Local advocates recently met with Jacksonville Representative John Rutherford to talk about climate change and a national carbon pricing bill.
Every June all the chapters of the Citizens Climate Lobby (CCL), a nonprofit and nonpartisan advocacy organization focused on national policies to address climate change, send volunteers to Washington, D.C., to meet with their representatives and senators to talk about climate change and the Energy Innovation and Carbon Dividend Act (HR 763), which would put a price on carbon to be paid by the oil and gas industry. The government would collect that money and then redistribute it equally to all American citizens as a monthly rebate.
That annual event didn’t happen this year because of the coronavirus pandemic. Instead, the organization hosted a virtual event on June 13, which was attended by 4,685 climate advocates.
“I enjoyed hearing a variety of perspectives, particularly the conservative point of view, on how to address climate change,” said Alex Brown, one of three local CCL volunteers who participated in the event, called “A Community Stronger than COVID.”
Brown is an elementary school teacher who lives in Oceanway. He also volunteers with the Guardian Ad Litem program, an organization that advocates for abused, abandoned, and neglected children.
After a day of education and training and a few seminars on June 14, Adam Rosenblatt, an Assistant Professor of Biology at the University of North Florida and the co-founder/leader of Jacksonville’s CCL chapter, and Larry Zwain, a member of the Jacksonville chapter, virtually met with Republican Congressman John Rutherford on June 17 to talk about the Energy Innovation and Carbon Dividend Act.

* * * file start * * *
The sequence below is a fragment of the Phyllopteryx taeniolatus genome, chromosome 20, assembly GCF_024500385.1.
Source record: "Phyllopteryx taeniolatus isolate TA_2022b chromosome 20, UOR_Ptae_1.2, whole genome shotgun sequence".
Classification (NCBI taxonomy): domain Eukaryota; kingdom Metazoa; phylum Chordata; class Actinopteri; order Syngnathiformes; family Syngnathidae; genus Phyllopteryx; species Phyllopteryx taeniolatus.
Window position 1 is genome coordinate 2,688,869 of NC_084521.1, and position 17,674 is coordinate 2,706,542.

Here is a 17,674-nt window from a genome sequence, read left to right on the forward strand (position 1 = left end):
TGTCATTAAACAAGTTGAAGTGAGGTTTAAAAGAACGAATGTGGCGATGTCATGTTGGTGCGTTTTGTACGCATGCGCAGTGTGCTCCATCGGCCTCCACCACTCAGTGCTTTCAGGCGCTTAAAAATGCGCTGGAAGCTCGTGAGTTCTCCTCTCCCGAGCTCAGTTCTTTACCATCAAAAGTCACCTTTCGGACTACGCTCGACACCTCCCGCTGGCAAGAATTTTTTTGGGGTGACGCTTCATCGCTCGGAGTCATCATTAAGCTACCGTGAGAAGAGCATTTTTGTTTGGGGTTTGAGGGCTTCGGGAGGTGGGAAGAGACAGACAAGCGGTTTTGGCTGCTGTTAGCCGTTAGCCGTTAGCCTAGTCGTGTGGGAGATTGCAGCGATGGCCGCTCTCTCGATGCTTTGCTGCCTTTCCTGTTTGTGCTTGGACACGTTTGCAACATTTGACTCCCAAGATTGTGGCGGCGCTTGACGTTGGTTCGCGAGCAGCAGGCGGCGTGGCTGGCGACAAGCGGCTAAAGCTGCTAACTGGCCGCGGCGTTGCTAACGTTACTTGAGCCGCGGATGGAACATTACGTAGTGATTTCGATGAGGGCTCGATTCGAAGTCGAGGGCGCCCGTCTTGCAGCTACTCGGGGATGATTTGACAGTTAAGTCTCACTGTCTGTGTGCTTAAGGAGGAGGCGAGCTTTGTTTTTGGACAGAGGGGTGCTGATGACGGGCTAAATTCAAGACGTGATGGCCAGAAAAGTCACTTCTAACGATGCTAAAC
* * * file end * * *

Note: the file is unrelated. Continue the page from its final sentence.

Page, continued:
Rep. Rutherford’s office didn’t respond to a request for comment by this story’s deadline, and due to CCL’s strict confidentiality policy, Rosenblatt could not share details of the conversation, beyond the fact that it focused on Rutherford’s views on climate change and the Energy Innovation and Carbon Dividend Act.
But Rosenblatt did say he saw the meeting as a very positive development.
“It was actually the first time that we've had a face to face meeting with Rutherford himself. We've had two meetings in the past, I think in 2018 and 2019, where we met with some members of his staff, but we hadn't met with him face to face,” he said. “We only scheduled like a 15 minute conversation with him because, obviously, he’s a very busy person. But I think we ended up talking for about 40 minutes.”
The Energy Innovation and Carbon Dividend Act already has 81 House members who have signed on, including Jacksonville’s other representative, Democrat Al Lawson.
“We hope to see Rep. Rutherford cosponsor the Energy Innovation Act. This policy will greatly benefit our economy, our health, and our futures here in Jacksonville,” said Zwain.
The CCL puts together statewide teams to meet with senators. Meetings were held with Marco Rubio and Rick Scott this year, but members of the Jacksonville chapter were not involved.
Recent polling from Yale and George Mason Universities finds that Americans’ understanding of and concern for climate change remain at record highs, despite the coronavirus pandemic.
Similar surveys out of Florida Atlantic University finds even higher rates of understanding and concern among Floridians.
"Here in Jacksonville, we're still very concerned about climate change, even during this pandemic and other issues our country is grappling with," Rosenblatt said. "We're ready for Congress to take action, and we're working to make that happen."